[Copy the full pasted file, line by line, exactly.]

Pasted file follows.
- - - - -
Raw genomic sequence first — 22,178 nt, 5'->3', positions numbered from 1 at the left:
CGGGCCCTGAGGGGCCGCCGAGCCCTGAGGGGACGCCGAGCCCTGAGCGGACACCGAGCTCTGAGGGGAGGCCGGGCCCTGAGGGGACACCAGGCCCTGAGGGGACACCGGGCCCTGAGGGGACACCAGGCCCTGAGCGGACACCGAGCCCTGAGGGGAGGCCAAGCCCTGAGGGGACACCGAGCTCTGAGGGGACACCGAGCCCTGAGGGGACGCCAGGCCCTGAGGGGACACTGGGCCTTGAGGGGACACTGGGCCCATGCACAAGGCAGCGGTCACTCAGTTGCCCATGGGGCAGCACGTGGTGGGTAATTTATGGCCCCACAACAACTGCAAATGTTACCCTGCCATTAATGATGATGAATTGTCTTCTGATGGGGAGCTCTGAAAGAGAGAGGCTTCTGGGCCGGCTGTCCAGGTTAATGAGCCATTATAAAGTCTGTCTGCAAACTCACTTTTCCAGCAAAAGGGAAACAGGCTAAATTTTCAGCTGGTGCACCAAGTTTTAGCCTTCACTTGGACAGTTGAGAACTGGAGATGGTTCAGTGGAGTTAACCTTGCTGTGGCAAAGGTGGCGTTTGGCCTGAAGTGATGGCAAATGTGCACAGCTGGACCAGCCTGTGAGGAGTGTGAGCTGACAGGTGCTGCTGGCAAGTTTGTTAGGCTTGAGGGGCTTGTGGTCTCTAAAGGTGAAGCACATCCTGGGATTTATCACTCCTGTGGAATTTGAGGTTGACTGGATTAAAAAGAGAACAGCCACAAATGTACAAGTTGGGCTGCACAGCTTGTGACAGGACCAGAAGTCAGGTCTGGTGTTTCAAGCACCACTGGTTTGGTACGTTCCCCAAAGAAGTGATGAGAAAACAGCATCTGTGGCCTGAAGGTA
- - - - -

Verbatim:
Raw genomic sequence first — 22,178 nt, 5'->3', positions numbered from 1 at the left:
CGGGCCCTGAGGGGCCGCCGAGCCCTGAGGGGACGCCGAGCCCTGAGCGGACACCGAGCTCTGAGGGGAGGCCGGGCCCTGAGGGGACACCAGGCCCTGAGGGGACACCGGGCCCTGAGGGGACACCAGGCCCTGAGCGGACACCGAGCCCTGAGGGGAGGCCAAGCCCTGAGGGGACACCGAGCTCTGAGGGGACACCGAGCCCTGAGGGGACGCCAGGCCCTGAGGGGACACTGGGCCTTGAGGGGACACTGGGCCCATGCACAAGGCAGCGGTCACTCAGTTGCCCATGGGGCAGCACGTGGTGGGTAATTTATGGCCCCACAACAACTGCAAATGTTACCCTGCCATTAATGATGATGAATTGTCTTCTGATGGGGAGCTCTGAAAGAGAGAGGCTTCTGGGCCGGCTGTCCAGGTTAATGAGCCATTATAAAGTCTGTCTGCAAACTCACTTTTCCAGCAAAAGGGAAACAGGCTAAATTTTCAGCTGGTGCACCAAGTTTTAGCCTTCACTTGGACAGTTGAGAACTGGAGATGGTTCAGTGGAGTTAACCTTGCTGTGGCAAAGGTGGCGTTTGGCCTGAAGTGATGGCAAATGTGCACAGCTGGACCAGCCTGTGAGGAGTGTGAGCTGACAGGTGCTGCTGGCAAGTTTGTTAGGCTTGAGGGGCTTGTGGTCTCTAAAGGTGAAGCACATCCTGGGATTTATCACTCCTGTGGAATTTGAGGTTGACTGGATTAAAAAGAGAACAGCCACAAATGTACAAGTTGGGCTGCACAGCTTGTGACAGGACCAGAAGTCAGGTCTGGTGTTTCAAGCACCACTGGTTTGGTACGTTCCCCAAAGAAGTGATGAGAAAACAGCATCTGTGGCCTGAAGGTA